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By Adrian Aguilera
Dr. Aguilera is a professor in the School of Social Welfare at the University of California, Berkeley, and a professor in the department of psychiatry and behavioral sciences at the University of California, San Francisco/Zuckerberg San Francisco General Hospital.
The way Americans receive mental health care has never changed as quickly as it has since the spring of 2020. When the Covid pandemic forced so many of us into our homes and onto Zoom, psychiatrists, psychotherapists and social workers followed. What started as a short-term fix is now becoming permanent. Today, nearly 40 percent of mental health and substance use outpatient treatment visits at hospitals and clinics are offered remotely, compared with just 1 percent in 2019.
This estimate is probably even higher for private psychotherapy practice visits. According to a survey conducted by the American Psychological Association last year, 96 percent of clinical psychologists reported offering at least some services remotely. For millions of people, getting treatment for anxiety, depression or post-traumatic stress disorder can now be done from the comfort and privacy of home. No more bus rides across town or awkward waiting-room encounters.
It’s not just telehealth. While many existed before the pandemic, existing start-ups grew rapidly and dozens of new ones have emerged since, offering to make your smartphone a partner in your mental health care. There are A.I.-informed chatbot therapists; direct-to-consumer therapy via chat and text apps; and smartphone-based cognitive behavioral therapy programs. Companies providing these types of services raised over $5 billion globally in 2021 alone — an increase of 139 percent from the previous year.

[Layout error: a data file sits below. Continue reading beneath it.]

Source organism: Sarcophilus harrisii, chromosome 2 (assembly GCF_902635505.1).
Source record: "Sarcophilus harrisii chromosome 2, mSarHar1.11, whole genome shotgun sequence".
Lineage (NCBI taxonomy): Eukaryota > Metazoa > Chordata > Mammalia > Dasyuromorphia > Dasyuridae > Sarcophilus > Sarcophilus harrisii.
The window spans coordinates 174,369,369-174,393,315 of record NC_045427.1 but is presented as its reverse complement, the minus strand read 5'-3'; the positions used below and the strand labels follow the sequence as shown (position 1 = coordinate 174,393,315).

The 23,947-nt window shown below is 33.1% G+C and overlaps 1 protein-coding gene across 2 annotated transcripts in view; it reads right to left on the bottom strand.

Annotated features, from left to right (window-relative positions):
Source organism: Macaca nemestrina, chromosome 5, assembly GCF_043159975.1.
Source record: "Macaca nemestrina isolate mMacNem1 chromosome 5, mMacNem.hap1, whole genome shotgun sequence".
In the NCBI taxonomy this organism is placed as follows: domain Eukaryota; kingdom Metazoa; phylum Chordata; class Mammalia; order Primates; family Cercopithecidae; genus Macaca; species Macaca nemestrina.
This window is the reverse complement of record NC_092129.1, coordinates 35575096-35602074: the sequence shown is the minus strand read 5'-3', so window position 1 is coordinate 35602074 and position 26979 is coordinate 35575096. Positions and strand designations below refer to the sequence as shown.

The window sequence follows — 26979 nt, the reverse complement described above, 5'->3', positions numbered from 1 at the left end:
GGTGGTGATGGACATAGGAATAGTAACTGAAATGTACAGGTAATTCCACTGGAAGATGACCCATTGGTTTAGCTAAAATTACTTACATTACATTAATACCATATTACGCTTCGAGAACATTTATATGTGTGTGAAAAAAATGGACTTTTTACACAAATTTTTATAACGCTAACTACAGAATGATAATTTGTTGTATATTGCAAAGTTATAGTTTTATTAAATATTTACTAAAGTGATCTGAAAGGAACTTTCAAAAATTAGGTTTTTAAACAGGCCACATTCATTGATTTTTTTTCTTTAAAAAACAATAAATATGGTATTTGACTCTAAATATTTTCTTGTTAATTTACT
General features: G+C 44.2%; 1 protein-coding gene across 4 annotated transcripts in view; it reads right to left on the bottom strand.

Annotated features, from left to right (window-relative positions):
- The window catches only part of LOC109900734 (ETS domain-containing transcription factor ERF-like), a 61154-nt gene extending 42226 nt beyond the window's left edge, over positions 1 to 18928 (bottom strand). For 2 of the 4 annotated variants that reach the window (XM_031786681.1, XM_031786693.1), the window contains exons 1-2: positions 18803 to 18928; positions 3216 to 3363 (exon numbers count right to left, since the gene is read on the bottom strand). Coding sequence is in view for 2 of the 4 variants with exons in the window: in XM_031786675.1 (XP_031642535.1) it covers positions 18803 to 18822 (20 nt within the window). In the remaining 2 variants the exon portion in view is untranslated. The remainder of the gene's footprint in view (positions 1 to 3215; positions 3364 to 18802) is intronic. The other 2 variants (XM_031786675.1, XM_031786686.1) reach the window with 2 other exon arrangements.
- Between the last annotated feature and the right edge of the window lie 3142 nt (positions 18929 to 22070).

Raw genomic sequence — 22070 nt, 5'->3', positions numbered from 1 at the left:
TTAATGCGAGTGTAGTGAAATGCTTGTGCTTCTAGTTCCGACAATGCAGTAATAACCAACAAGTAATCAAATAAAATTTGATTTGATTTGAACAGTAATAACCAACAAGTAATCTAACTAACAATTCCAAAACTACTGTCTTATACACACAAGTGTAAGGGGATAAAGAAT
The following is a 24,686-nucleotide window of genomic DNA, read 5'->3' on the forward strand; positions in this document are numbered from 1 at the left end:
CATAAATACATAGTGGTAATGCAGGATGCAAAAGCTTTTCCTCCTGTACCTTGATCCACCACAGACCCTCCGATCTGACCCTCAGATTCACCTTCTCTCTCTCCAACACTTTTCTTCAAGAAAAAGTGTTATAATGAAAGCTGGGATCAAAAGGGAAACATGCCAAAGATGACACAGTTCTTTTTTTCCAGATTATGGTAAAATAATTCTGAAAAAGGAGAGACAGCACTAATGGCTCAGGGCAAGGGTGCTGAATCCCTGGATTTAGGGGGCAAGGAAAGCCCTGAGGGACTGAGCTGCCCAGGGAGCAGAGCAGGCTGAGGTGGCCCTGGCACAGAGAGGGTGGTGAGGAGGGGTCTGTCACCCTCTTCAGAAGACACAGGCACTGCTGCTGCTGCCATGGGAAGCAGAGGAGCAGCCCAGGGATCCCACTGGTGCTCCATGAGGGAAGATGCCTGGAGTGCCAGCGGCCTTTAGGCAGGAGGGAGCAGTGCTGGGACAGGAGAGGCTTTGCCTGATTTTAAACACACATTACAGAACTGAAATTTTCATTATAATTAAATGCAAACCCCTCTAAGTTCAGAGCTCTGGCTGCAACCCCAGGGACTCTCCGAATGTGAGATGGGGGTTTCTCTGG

So is this good news for America’s collective mental health? Does this proliferation of digital technology really mean that therapy is more accessible than ever before? Well, it depends. America’s mental health industry faces a stark choice: take advantage of this moment to get help to the millions who need it — including, especially, poor Americans and immigrants — or allow the inequalities that already exist to deepen.
Ever since Sigmund Freud drew his first patients primarily from among Vienna’s upper class, psychotherapy has had an inequality problem. These days, advances in psychotherapy and clinical trials typically occur in universities and academic medical centers. Therapy has been most accessible to those who can afford it — which also means it is often least accessible to those who most need it: Over half of people with a diagnosable mental health condition in America go untreated. These numbers are higher for Black, Latino and Asian Americans. When they do receive care, it is often of lower quality compared with care received by white and higher-income people.
There is a real danger that the innovations in teletherapy and other new technology will exacerbate these inequalities, rather than reduce them. If technologies are not designed with underserved communities in mind — and with their participation — we may find that low-income populations and ethnic minorities have an even harder time getting the treatment that they need.
At a basic level, people have varied access to internet, broadband and mobile phone data plans, which can hinder access. At the public clinics where I conduct research and practice, most Spanish-speaking patients are receiving care via telephone calls because of limited access to internet or data plans, as well as a lack of digital literacy. We’ve sometimes addressed this by training patients to use technology tools and even subsidized, via research grants, mobile phone data plans. But that’s not going to work in every case.